- Remove trade restrictions between India and other countries.
- India agreed to the conditionalities of World Bank and IMF and announced the New Economic Policy (NEP).
New Economic Policy (NEP)
- The NEP consisted of wide ranging economic reforms. The thrust of the policies was towards creating a more competitive environment in the economy and removing the barriers to entry and growth of firms. This set of policies can broadly be classified into two groups:
- The stabilisation measures and
- The structural reform measures
- Stabilisation measures: These are short term measures, intended to correct Balance of Payment (BoP) crisis and to bring inflation under control.
- Structural reform: These are long-term measures, aimed at improving the efficiency and competitiveness by removing different barriers of the economy.
- The reform made by government fall under three heads viz.,
- Privatisation and
- Liberalisation means to free economy from the various restrictions and trade barriers introduced by the government which are earlier aimed at regulating the economic activities. Under the head liberalization government has done following reforms:
- Deregulation of Industrial Sector
- Financial Sector Reforms
- Tax Reforms
- Foreign Exchange Reforms
- Trade and Investment Policy Reforms
- Deregulation of Industrial Sector: In India, regulatory mechanisms were enforced in various ways. Industrial licensing under which every entrepreneur had to get permission from government officials to:
- Start a firm
- Close a firm or
- To decide the amount of goods that could be produced
- Private sector was not allowed in many industries
- Some goods could be produced only in small scale industries and
- Controls on price fixation and distribution of selected industrial products.
- The New Economic Policy introduced in and after 1991 removed many of these restrictions. Industrial licensing was abolished except for following product categories only— alcohol, cigarettes, hazardous chemicals, industrial explosives, electronics, aerospace and drugs and pharmaceuticals.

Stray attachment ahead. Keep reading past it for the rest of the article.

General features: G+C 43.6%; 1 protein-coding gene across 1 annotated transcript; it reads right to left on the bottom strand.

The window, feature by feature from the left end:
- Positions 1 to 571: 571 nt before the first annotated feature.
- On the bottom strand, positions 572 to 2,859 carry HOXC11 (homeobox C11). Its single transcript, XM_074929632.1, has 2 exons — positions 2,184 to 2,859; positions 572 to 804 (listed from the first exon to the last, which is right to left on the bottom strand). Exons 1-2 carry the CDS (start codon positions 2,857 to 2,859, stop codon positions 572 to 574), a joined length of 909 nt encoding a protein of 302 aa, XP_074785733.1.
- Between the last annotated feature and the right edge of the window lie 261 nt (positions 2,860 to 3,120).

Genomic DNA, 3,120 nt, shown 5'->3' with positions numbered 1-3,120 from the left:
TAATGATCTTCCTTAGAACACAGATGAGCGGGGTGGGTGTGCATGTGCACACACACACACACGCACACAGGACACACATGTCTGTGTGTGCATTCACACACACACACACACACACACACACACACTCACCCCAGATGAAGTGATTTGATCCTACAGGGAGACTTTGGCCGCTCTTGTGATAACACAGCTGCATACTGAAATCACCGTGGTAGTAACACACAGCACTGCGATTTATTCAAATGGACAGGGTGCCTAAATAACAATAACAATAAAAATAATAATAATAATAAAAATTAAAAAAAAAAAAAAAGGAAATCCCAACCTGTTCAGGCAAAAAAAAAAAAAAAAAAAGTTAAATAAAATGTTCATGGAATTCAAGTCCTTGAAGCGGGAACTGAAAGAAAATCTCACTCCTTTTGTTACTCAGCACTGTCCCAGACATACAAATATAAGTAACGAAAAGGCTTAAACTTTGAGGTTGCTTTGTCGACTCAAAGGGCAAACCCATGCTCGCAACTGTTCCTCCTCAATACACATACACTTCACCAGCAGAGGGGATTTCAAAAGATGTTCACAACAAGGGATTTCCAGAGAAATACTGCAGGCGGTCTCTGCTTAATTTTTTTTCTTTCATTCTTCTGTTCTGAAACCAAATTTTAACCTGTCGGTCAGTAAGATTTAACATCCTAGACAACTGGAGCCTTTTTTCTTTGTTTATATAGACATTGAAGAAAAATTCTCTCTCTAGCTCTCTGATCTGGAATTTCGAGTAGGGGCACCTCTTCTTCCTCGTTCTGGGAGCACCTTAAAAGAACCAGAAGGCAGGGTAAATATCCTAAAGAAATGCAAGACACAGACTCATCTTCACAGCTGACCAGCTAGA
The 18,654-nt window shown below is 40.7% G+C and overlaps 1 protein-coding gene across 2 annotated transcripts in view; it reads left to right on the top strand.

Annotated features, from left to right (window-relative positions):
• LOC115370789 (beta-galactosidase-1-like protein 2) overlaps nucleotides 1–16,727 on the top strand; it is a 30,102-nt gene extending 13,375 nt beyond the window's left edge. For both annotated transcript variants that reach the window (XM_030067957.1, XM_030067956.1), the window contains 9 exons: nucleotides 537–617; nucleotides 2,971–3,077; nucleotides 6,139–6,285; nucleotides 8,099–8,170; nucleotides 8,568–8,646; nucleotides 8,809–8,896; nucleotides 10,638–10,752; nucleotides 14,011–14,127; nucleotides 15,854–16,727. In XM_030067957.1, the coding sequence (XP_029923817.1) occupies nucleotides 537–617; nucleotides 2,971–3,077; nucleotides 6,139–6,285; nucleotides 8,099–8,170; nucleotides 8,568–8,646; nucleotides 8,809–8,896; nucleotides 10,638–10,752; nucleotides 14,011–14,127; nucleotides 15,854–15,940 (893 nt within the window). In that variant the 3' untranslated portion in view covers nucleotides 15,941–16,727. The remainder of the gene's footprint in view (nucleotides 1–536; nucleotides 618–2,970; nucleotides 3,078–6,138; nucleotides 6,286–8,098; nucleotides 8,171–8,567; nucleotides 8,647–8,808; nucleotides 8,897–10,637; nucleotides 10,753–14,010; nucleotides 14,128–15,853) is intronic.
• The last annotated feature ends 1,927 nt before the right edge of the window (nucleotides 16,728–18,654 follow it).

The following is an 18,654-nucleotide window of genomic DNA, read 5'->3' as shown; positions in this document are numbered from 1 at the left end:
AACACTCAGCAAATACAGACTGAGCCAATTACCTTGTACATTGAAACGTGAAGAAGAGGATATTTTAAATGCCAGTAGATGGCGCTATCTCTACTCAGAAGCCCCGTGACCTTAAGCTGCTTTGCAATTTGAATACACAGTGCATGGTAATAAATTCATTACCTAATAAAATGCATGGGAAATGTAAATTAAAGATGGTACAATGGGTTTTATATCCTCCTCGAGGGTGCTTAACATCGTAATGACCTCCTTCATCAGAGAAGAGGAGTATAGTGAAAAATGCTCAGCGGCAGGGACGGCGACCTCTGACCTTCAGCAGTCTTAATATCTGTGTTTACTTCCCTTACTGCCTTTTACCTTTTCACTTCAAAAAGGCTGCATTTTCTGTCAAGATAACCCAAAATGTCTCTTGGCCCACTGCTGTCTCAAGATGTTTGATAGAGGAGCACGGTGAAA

- Private players are also allowed for the industries which are earlier reserved for the public sector industries. The only industries which are now reserved for the public sector are defence equipments, atomic energy generation and railway transport.
- Many goods produced by small scale industries have now been dereserved. In many industries, the market has been allowed to determine the prices.
Financial Sector Reforms
- Financial sector includes financial institutions such as commercial banks, investment banks, stock exchange operations and foreign exchange market. The financial sector in India is regulated by the Reserve Bank of India (RBI). All the banks and other financial institutions in India are regulated through various norms and regulations of the RBI. The RBI decides the amount of money that the banks can keep with themselves, fixes interest rates, nature of lending to various sectors etc. One of the major contribution of financial sector reforms is that it reduces the role of RBI from regulator to facilitator of financial sector. This means that the financial sector may be allowed to take decisions on many matters without consulting the RBI.
- The reform policies led to the establishment of private sector banks, Indian as well as foreign. Foreign investment limit in banks was raised to around 50 per cent. Those banks which fulfil certain conditions have been given freedom to set up new branches without the approval of the RBI and rationalise their existing branch networks.
- Though banks have been given permission to generate resources from India and abroad, certain managerial aspects have been retained with the RBI to safeguard the interests of the accountholders and the nation.
- Foreign Institutional Investors (FII) such as merchant bankers, mutual funds and pension funds are now allowed to invest in Indian financial markets.
- Tax Reforms: Tax reforms are concerned with the reforms in government’s taxation and public expenditure policies which are collectively known as its fiscal policy. There are two types of taxes:
- Direct and